I liked it better when there was all the NASCAR memorabilia everywhere and they weren't trying so hard to be sleazy-classy, but whatevs: It's a bar right off of Venice Beach and the beers are HUGE and Angelica Huston lives across the street, and that's all good enough for me. Once upon a time I said something about how the Townhouse has got lots of cute boys with salty hair and, yes, that's definitely another selling point. Beach-rat hotness beats out any other brand of hotness by leaps and bounds. Why do I live in Echo Park? MOVE ME. (Liz)
(OMG guys, can I just tell you that I'm having SO MUCH FUN at the Townhouse right now???!!! And, the dude in the Cubs shirt? NOT an example of the salty-haired boys I speak of, by the way. But I hope that doesn't sound bitchy.)
THE DOWNSTAIRS LOUNGE AT BOWERY BALLROOM
I love the Bowery Ballroom (6 Delancey St. between Bowery and Chrystie) so much that I think it's one of my spiritual homes. I almost would rather go see a second-rate band play there than an okay band play at a truly shitty venue, such is my love for this concert venue. It's got great sound, good sightlines from nearly anywhere in the club, and a layout that actually is conducive to a good showgoing experience. It also has a lounge downstairs, complete with sexy alcoves and beautiful lighting, where you can hang out, wait for friends, people-watch, keep your eyes peeled for the band and generally be all louche and awesome. If they just opened up the lounge, I'd be there all the time, but it's for concertgoers only, boo hoo. Which is just as well, I suppose -- it keeps the volume of people reasonable and manageable, and you never get that annoying bar crush you get in Manhattan all the time.
TURKS AND FROGS
It's kind of a big deal when a New Yorker gives up their favorite places in the city, simply because everyone likes their secrets and everyone also has a horror of a place they love being overrun by douchebags and jerkfaces. Which is why it is with great trepidation that I tell people about Turks and Frogs (323 W. 11th St. between Greenwich and Washington), which is at that perfect bar equilibrium these days -- lively enough not to be boring, but not so crazy-crowded that it's unbearable. Turks and Frogs is a great little wine bar in the West Village, a great neighborhood now so overrun with i-bankers and normies that it generally makes me sad to be there anymore. Run by some very charming (and gorgeous) Turks and Frenchmen, it has a great wine list and some delicious appetizers, including a cheese plate that will knock your socks off. Dimly lit and mysterious, it's an intimate place, so it's not really great for when you're rolling six deep -- but if you're looking for a place to chill or somewhere you can seduce someone, Turks and Frogs will be on your side. It's just down the street from the Spotted Pig, which unfortunately is overrun with douchebags and jerkfaces -- but a Spotted Pig burger and then a nightcap at Turks and Frogs, that's pretty much a perfect West Village kind of night.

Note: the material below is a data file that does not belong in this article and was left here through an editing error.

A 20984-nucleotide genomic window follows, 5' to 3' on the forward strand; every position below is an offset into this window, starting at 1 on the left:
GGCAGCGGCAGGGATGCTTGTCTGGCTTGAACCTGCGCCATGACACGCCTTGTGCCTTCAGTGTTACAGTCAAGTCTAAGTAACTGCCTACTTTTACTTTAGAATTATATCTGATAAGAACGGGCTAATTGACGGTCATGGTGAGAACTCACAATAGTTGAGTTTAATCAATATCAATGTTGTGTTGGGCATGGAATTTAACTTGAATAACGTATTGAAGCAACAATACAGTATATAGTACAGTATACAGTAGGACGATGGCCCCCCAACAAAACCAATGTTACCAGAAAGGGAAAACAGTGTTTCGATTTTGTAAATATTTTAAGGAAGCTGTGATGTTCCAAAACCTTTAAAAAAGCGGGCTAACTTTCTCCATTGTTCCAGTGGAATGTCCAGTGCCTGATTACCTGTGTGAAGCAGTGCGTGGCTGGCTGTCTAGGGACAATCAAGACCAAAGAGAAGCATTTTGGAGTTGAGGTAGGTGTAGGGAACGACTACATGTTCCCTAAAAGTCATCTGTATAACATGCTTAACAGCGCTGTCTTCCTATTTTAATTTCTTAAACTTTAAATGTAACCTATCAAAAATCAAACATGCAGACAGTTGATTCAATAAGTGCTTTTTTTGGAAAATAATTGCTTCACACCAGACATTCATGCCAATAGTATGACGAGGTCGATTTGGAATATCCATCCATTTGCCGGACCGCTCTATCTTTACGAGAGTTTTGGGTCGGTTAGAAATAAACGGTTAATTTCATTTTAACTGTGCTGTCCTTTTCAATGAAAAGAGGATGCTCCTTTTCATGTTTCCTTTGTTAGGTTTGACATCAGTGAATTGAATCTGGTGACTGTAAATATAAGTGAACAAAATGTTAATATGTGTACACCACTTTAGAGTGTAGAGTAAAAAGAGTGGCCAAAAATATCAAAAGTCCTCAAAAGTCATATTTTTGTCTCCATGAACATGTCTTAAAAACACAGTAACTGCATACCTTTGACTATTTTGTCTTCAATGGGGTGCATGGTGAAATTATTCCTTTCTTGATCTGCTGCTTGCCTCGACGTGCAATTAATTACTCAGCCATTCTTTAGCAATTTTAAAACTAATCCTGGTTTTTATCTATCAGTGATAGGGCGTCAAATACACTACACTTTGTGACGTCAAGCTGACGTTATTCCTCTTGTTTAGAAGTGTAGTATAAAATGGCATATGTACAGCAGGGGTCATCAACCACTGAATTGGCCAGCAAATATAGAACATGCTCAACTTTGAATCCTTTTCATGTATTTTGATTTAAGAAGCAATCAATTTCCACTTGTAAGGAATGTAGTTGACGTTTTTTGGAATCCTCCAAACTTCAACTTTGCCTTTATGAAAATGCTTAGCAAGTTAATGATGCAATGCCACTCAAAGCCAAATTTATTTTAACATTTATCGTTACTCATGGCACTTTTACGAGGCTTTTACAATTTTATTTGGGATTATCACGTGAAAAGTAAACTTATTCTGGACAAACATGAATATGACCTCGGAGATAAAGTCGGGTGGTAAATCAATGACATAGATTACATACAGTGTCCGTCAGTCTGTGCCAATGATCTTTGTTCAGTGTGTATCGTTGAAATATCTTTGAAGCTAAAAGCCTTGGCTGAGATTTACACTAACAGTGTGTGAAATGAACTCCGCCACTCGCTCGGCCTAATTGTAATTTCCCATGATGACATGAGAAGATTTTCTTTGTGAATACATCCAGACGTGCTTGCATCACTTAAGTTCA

BEMELMANS BAR AT THE CARLYLE
I have such a soft spot in my heart for old-school New York, when the city was soigne and classy and elegant: it's kind of cheesy, I suppose, and probably not true, but I'm a sucker for a old room and a sense of history. So while it's a little tourist-y, I totally have to put in a mention of Bemelmans Bar at the Carlyle Hotel (35 E 76th Street). It's not open late at all, so this is a place to begin your tour of eminent NYC watering holes, but it's so full of old-school charm that I can't resist. It's named, of course, after the famed Madeline illustrator, whose super-gorge mural lights up the room. And yes, it's pricey, but it's one of those beautiful places that are truly unique in New York -- and the old-timey cocktails are superbly rendered in a way to make you realize how artful and creative mixing up drinks really is. People like to go see Woody Allen's band play at the Cafe Carlyle across the way, but I think that's super-lame. Instead, go in the early evening before the "entertainment" starts, eat some of the light snacks and be charmed by the old-school waiters and the beautiful Art Deco-y room. It's definitely upscale, but in a real, classic, truly deserved and special kind of way.